The HLL Performance Gap

Geoffrey Broadwell geoff at
Wed Jul 22 02:48:19 UTC 2009

On Tue, 2009-07-21 at 19:57 -0500, Patrick R. Michaud wrote: 
> On Tue, Jul 21, 2009 at 04:31:20PM -0700, Geoffrey Broadwell wrote:
> > 1. Every Perl 6 scope becomes a PIR sub.
> > 2. Rakudo scopes are extra-heavy.
> > 3. PCT has no optimization passes.
> All of these are valid issues, but personally I find that they are
> of *far* less importance than
> 4.  Parrot subroutine calls are far too slow
>     4a.  There is too much overhead in parameter passing

Breaking the scope <-> sub equivalence would reduce the number of
subroutine calls astronomically for classic "compute kernel" code that
spends most of its time in tight loops doing primitive ops.  The fastest
possible sub call is the one that doesn't happen.

In any case, I believe all of these issues (including your #4) must be
addressed by the time Parrot 2.0 rolls around.  (Tasks for all of them
exist in my proposed task list, but perhaps numbering the whole list led
to confusion that I think things on the bottom are less important, which
is not the case.)

> Based on my experience in developing
> on Parrot, I suspect the fixes and optimizations you're describing 
> for Rakudo are in fact more of the "iterating on fixes that each 
> gain a few percent" variety than the "order of magnitude improvements".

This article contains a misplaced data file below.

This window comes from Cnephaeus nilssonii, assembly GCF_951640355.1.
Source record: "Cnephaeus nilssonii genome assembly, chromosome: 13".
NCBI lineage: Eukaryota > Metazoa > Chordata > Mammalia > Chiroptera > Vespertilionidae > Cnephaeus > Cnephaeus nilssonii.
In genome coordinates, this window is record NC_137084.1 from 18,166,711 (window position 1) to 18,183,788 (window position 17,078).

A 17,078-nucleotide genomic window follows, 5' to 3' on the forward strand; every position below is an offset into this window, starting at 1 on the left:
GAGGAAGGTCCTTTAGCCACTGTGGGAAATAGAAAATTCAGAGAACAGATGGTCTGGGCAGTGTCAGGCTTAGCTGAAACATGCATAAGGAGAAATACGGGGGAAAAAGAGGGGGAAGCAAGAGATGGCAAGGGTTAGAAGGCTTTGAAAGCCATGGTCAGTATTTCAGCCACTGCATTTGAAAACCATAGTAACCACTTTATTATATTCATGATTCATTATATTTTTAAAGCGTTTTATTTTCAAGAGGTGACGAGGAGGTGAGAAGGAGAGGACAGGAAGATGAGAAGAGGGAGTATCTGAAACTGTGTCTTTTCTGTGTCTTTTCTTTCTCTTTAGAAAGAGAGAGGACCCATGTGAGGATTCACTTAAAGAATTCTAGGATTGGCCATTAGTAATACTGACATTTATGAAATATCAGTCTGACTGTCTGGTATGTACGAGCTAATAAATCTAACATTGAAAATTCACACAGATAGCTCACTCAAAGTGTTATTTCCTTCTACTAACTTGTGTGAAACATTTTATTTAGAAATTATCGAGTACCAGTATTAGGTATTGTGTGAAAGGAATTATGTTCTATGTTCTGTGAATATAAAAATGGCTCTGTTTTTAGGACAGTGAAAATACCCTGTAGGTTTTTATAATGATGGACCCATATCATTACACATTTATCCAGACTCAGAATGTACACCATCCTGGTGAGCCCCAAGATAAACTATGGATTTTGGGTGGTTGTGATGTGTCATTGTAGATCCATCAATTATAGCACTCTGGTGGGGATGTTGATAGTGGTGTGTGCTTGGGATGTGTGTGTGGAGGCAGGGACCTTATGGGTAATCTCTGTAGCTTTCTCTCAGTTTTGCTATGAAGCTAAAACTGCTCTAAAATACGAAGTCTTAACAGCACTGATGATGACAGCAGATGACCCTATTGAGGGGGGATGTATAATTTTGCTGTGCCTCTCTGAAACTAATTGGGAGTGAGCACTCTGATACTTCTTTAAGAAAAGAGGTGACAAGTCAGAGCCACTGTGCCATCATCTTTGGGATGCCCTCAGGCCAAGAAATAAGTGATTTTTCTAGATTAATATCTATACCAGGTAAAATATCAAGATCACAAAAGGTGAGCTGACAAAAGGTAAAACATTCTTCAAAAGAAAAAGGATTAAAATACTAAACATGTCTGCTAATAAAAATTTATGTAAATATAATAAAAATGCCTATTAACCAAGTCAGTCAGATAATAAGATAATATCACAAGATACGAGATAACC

I was able to make a few simple optimizations to make a several hundred
line program several times faster.  The following is a typical example:

    if ($PURE_PERL) {
        for @pfx_pos -> $pos {
            my $p = $pos.get_vals();
            glVertex3f($p[0], $p[1], $p[2]);
    else {
            $P2 = get_global '@pfx_pos'
            $P3 = iter $P2
            unless $P3 goto pfx_pos_loop_end
            $P0 = shift $P3
            $P1 = $P0.'get_vals'()
            $N0 = $P1[0]
            $N1 = $P1[1]
            $N2 = $P1[2]
            glVertex3f($N0, $N1, $N2)
            goto pfx_pos_loop

Turning off $PURE_PERL drops the surrounding sub from the second highest
in my profile to near the bottom.  The loop itself is around 24x faster
on my laptop.  (I hand-instrumented the profiling, so it's possible that
the instrumentation itself could have affected the results, but given
the actual numbers in question, it's unlikely; I tried to be careful
about heisenprofiling.)

Not that I'm doubting your statement when averaged across all available
Perl 6 code ... but in my case, performing the optimizations I suggested
by hand did indeed make the improvements I claim.

> Again, I'm not saying that we shouldn't start looking at PCT
> improvements.  But I am saying that it's far more important
> that we stabilize Parrot's calling conventions early in the
> process -- not only for the performance improvements to be
> gained from doing so, but also because our ability to
> measure and adequately optimize PCT directly depends on the
> underlying stratum being stable and efficient.

This I agree with wholeheartedly -- but I will add that where we can
parallelize the coding tasks, we should.  We've spent too much time with
potential improvements "blocking" on the PCC rework.  If we can get
someone else started on one of the other tasks, that is a pure win.


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